HomeGlobal Whistleblower, Whistleblower and Qui Tam BlogWhat Makes a Whistleblower Law Successful In Today’s Globalized World? Part V

What Makes a Whistleblower Law Successful In Today’s Globalized World? Part V

Global whistleblower
By Published On: November 12th, 2020Categories: Global Whistleblower, Whistleblower and Qui Tam Blog

Originally posted in Mondaq

Specific considerations for European States implementing the EU Directive

On October 23, 2019, the European Union passed a Directive designed to protect citizens who report violations of law, i.e., whistleblowers. Pursuant to this mandate, twenty-seven countries must now adopt individual whistleblower protection laws fulfilling the Directive’s requirements by December 17, 2021. Therefore, right now, and throughout the remainder of 2020, each EU nation is debating the contents of a domestic whistleblower law that, at a minimum, implements the Directive. In order to provide guidance on how such national legislation should look, Part V of this series focuses on the most important special considerations for EU nations in this process, in order to ensure that these laws both successfully implement the framework provided by the Directive and sufficiently encourage and protect whistleblowers.

Article 6 (Anonymous Reporting)

Under Article 6 of the EU Directive, Member States have the discretion to implement rules for anonymous reporting. Anonymous reporting is an essential aspect of any successful whistleblower program. It allows employees to report wrongdoing with less fear of retaliation because if a wrongdoer does not know who reported them, they cannot retaliate. It also allows whistleblowers to remain on-the-job and act as a continuing source of crucial information for regulators and law enforcement if the wrongdoing they are reporting involves their employment.

Accordingly, a successful anonymous reporting program would permit a whistleblower to remain anonymous virtually indefinitely. The procedures created by the Securities and Exchange Commission (“SEC”) and the Commodity Futures Trading Commission (“CFTC”) (which have been utilized by international whistleblowers in thousands of cases), allow for such protections, are highly effective through the use of the following procedures, and could be easily replicated by Member States.

In order to submit anonymously, the whistleblower must hire an attorney. The attorney must verify the whistleblower’s identity and review the whistleblower’s allegations to ensure that they are not frivolous or otherwise improper. The attorney then submits the whistleblower’s tip, without revealing the whistleblower’s identity to the relevant regulator or law enforcement agency and certifies under oath that information provided is true and complete to the best of the attorney’s knowledge. The whistleblower separately signs a copy of the tip under the pains and penalties of perjury, which the attorney retains in confidence. The attorney then becomes the point of contact for the government in order to facilitate future cooperation.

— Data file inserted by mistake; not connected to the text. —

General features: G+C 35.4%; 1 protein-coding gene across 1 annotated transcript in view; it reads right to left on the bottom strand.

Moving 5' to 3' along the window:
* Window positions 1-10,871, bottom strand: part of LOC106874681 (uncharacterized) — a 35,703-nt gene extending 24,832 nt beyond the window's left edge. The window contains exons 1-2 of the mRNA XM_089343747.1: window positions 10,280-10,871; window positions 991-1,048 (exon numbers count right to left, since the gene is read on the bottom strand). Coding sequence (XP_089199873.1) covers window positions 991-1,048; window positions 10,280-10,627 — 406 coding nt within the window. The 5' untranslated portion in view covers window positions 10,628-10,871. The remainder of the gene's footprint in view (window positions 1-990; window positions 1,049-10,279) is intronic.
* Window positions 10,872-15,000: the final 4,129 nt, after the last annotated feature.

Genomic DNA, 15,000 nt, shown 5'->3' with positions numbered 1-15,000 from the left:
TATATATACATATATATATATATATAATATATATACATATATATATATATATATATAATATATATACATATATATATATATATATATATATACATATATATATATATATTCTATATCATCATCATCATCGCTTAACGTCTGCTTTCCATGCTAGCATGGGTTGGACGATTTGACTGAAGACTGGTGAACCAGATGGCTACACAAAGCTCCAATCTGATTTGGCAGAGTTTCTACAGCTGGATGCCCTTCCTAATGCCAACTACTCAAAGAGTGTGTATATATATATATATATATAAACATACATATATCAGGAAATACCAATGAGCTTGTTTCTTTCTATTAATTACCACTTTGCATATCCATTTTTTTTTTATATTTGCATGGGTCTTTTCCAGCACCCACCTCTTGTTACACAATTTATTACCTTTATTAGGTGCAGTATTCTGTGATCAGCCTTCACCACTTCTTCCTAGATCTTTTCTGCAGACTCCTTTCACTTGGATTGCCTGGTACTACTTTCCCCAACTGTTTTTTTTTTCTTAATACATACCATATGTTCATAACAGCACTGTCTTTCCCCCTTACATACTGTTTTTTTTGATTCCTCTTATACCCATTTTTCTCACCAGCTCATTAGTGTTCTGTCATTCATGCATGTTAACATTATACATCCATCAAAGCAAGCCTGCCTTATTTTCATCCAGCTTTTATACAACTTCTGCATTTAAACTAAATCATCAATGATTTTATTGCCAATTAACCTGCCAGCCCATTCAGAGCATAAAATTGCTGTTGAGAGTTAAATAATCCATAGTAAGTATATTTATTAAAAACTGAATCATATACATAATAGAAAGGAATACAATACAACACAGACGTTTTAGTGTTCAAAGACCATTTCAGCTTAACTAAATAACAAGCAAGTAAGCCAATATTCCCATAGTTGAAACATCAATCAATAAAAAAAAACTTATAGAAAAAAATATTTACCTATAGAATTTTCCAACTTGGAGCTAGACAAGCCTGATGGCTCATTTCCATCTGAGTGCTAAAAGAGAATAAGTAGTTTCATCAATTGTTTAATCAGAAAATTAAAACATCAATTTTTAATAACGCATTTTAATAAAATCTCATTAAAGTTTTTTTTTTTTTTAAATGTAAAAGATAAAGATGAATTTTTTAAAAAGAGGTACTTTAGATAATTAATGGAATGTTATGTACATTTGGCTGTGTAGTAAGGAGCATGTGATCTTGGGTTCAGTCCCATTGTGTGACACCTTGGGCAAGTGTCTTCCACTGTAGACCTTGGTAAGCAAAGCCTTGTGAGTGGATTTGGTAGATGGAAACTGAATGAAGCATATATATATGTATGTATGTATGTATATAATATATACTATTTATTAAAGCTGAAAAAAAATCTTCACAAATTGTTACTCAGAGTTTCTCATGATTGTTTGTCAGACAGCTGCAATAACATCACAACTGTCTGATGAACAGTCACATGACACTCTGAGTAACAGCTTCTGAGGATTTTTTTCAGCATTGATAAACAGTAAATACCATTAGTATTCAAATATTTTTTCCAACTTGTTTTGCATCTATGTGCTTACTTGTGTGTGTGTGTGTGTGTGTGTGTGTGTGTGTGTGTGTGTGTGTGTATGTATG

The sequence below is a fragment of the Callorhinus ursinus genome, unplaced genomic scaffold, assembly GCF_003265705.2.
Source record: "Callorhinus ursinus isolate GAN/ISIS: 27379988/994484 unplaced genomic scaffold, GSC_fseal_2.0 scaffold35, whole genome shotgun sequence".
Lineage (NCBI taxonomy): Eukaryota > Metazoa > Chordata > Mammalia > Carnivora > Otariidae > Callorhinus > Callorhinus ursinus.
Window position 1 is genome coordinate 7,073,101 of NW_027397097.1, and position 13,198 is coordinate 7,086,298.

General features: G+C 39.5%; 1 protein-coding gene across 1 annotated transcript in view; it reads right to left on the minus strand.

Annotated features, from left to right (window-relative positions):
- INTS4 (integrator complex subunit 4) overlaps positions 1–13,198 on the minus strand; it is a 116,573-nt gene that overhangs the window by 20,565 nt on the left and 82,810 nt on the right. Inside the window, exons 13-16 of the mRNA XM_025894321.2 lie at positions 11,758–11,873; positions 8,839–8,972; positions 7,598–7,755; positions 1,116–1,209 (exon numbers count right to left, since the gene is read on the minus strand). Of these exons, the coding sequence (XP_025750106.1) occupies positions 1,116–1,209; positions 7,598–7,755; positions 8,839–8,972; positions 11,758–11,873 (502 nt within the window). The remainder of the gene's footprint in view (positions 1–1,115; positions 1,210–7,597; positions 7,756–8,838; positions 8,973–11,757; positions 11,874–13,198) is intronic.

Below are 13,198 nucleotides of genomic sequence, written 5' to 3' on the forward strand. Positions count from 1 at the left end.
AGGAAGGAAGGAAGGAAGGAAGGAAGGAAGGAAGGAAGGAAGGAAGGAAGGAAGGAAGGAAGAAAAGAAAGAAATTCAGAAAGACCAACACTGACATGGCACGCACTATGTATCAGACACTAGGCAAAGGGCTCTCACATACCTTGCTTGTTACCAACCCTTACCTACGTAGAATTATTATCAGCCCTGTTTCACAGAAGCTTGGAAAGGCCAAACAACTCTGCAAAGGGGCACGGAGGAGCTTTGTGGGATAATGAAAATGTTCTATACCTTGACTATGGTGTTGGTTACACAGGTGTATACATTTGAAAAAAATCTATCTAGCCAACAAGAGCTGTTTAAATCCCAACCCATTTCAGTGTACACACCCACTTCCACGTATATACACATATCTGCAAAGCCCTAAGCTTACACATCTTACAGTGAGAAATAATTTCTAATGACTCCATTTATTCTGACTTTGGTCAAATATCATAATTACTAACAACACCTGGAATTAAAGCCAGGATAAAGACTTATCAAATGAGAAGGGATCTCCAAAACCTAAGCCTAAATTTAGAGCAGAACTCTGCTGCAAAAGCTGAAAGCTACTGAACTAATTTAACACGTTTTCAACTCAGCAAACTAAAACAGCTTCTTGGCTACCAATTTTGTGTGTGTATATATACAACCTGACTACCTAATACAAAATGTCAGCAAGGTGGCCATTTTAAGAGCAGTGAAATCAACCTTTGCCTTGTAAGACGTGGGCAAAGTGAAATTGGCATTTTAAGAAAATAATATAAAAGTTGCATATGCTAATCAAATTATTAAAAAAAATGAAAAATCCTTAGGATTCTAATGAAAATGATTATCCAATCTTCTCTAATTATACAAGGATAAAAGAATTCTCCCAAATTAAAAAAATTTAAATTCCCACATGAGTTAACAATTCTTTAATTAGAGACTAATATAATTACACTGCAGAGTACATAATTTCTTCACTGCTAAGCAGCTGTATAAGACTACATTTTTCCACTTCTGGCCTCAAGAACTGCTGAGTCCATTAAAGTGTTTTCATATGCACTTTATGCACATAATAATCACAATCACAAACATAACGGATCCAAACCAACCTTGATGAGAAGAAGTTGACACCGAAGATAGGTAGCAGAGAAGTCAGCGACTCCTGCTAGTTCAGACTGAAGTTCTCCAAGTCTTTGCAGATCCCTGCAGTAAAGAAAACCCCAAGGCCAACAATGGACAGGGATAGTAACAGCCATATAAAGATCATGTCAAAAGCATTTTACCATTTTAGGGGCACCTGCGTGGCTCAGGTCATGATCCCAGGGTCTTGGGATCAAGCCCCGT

If these steps are taken, the law must then require the government agency or office receiving the tip to maintain the complete confidentiality and anonymity of the whistleblower by (1) prohibiting the disclosure of any information that could potentially identify the whistleblower outside of the government; (2) prohibiting the use of any documents or other evidence that could identify the whistleblower without the whistleblower’s express permission (such information can be easily back sourced by regulators); and (3) prohibiting the disclosure of the identity of the whistleblower and the whistleblower’s attorney, including in legal discovery.

Article 7 (Internal Reporting)

Article 7 of the Directive requires Member States to “encourage reporting through internal reporting channels before reporting through external reporting channels, where the breach can be addressed effectively internally and where the reporting person considers that there is no risk of retaliation.” However, most retaliation cases are triggered by internal reporting and internal reporting rarely, if ever, bears “no risk of retaliation.” Therefore, states should include the following rules for corporations’ internal reporting requirements in any new whistleblower legislation:

  • Internal whistleblower compliance programs must have strict confidentiality requirements including that:
    • A violation of confidentiality must be viewed as an adverse employment action, and entitle the employee to significant damages, even if no other adverse action occurs. Indeed, case precedent under the U.S. Sarbanes-Oxley Act permits this (see Part IV of this series for further discussion).
    • A violation of confidentiality and other procedural rights within an internal reporting program must be viewed as significant regulatory violations, subjecting a company or the offending individual to government sanctions (from which the whistleblower is entitled to receive damages) (see Part III of this series for further discussion).
  • Internal whistleblower compliance programs may not be overseen or run by attorneys that represent the companyor managed in a manner that permits the cover-up of critical information.